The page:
The proposed Article 6 amendment to the land use ordinance would revised the definition of Congregrate Housing, striking the word “elderly,” so that all such housing is treated equally, decrease the minimum lot area required per bedroom, and increase maximum density for congregate housing in other districts as well as the 904. (See attached zoning map of Rockport referencing the different districts in town.)

Currently, the language reads that congregate housing is, “A type of multi-family dwelling, including multiple individual rooms or dwelling unites to be occupied by elderly persons as a residential shared living environment. Such construction will normally include small individual apartments, combined with shared community space, shared dining facilities, housekeeping services, personal care and assistance, transportation assistance aand specialized shared services such as medical support services and physical therapy.”

The homeless in the Midcoast include, said the Coalition, “the visible — a person living outside in a makeshift shelter or a mother and child sleeping in a car at night, and the invisible —a teen couch-surfing at a friend’s house or a mother and child staying in a safe house.”

She and Midcoast Habitat for Humanity Executive Director Tia Anderson sat before a large glass window in the rd barn next to the Hospitality House, on Old County Road. The barn, now housing offices, had been recently acquired by the Homeless Coalition, and the campus has grown to 5.6 acres. In the distance rises Dodge Mountain, and below lies Chickawaukie Lake. Behind the property, with its scrubby grass, sumac and granite ledges, is the extensive Bay Ridge subdivision that climbsup the side of Bear Mountain.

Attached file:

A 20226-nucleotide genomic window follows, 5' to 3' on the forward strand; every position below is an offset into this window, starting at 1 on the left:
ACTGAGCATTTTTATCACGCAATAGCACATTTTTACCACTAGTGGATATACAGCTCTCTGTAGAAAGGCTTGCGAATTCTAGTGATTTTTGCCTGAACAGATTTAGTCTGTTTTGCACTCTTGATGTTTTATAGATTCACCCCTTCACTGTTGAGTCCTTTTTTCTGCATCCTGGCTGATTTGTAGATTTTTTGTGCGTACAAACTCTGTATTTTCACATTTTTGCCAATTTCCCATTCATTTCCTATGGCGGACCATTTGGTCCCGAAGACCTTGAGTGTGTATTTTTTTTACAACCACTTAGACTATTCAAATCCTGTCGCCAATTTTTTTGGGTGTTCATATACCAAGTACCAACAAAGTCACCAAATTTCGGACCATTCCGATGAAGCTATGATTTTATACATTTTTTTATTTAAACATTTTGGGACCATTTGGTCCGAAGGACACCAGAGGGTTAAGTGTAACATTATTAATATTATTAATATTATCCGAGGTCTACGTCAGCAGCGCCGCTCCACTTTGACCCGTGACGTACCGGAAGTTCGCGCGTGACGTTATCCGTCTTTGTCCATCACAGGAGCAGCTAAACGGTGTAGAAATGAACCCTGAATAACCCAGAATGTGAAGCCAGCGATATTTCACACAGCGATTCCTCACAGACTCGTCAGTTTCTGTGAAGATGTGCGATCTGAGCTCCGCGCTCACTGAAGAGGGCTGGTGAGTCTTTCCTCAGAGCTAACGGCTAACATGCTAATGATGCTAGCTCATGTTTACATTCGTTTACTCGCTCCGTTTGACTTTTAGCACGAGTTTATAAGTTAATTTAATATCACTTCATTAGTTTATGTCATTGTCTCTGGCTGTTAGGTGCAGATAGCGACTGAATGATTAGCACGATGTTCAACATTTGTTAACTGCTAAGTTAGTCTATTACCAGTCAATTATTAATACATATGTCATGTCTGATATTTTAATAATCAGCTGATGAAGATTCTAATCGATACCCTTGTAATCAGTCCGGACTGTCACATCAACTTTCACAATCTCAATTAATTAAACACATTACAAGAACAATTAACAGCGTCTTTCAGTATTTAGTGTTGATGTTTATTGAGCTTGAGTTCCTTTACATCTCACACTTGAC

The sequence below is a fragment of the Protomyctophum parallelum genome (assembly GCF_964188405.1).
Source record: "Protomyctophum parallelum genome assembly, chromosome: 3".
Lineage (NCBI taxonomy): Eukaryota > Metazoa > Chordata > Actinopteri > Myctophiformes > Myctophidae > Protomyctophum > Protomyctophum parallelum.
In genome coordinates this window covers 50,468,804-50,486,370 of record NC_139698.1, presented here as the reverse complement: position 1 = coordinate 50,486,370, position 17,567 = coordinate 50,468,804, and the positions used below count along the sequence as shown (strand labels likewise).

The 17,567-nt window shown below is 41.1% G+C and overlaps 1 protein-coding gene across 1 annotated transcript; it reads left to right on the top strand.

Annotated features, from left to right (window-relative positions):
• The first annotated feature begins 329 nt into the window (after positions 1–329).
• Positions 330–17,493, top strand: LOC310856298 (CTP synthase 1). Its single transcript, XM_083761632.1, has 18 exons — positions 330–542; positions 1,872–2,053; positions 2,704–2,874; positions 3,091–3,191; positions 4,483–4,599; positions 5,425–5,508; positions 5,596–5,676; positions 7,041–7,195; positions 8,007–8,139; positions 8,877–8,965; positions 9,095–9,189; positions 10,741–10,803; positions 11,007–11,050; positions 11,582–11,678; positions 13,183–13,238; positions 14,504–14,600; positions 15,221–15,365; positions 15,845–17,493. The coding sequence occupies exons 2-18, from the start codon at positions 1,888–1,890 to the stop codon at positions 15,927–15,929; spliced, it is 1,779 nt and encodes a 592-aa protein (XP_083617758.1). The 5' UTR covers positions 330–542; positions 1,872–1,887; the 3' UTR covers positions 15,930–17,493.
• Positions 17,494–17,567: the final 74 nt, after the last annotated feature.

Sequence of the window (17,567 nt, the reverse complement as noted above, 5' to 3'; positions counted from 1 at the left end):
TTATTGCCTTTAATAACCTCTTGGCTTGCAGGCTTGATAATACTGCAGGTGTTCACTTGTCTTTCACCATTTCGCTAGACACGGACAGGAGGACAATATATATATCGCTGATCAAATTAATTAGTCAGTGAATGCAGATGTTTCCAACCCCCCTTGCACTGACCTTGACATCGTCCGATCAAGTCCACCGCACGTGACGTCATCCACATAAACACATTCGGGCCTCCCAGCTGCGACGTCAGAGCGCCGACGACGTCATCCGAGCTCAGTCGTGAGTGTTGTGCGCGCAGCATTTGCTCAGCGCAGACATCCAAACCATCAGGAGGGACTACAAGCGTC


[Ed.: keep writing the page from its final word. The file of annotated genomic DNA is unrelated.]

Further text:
That includes life skills learning, mental and physical health improvement, and learning for greater earning potential. Classes and guidance are provided in a structured environment, focusing on budgeting, cooking, hygiene, parenting, gardening and the arts.

“The name of our proposed additional shelter capacity — ‘havens of hope’ — captures the essence of the Habitat for Humanity and Homeless Coalition purpose,” said Primm. “Both organizations restore hope for homeless or low-income families. The Coalition does so by wrapping people in caring and respectful supportive programming. We provide a strict, supportive framework within which people have a chance to remove the barriers to getting back to productive, independent lives. Our shelter policy includes strict rules, goals and objectives, homework and lots of love and support.”

At the Hospitality House, the idea of building the Tiny Havens grew from prototype to plan last year, as the nonprofit collaborated with Habitat for Humanity built its first $15,000 shelter, complete with front porch and rocking chair. ( Click here to see photos of the prototype tiny house under construction in Spring 2017)

Architects and landscape engineers have created a site plan that clusters the 11 havens on one side of the barn with a 1,500 square-foot community building, which will house the common kitchen. The havens are to be served by an expanded private sewer system. Public sewer does not run along Old County Road.

“The numbers punctuate why additional shelter capacity is so critical to our program, and our capacity to bring people back to productive, independent lives,” said Primm. “It is very difficult if not impossible for a human being who is homeless to focus on any learning or self-improvement activity until they are in stable housing or at the very least, sheltered, warm and safe.”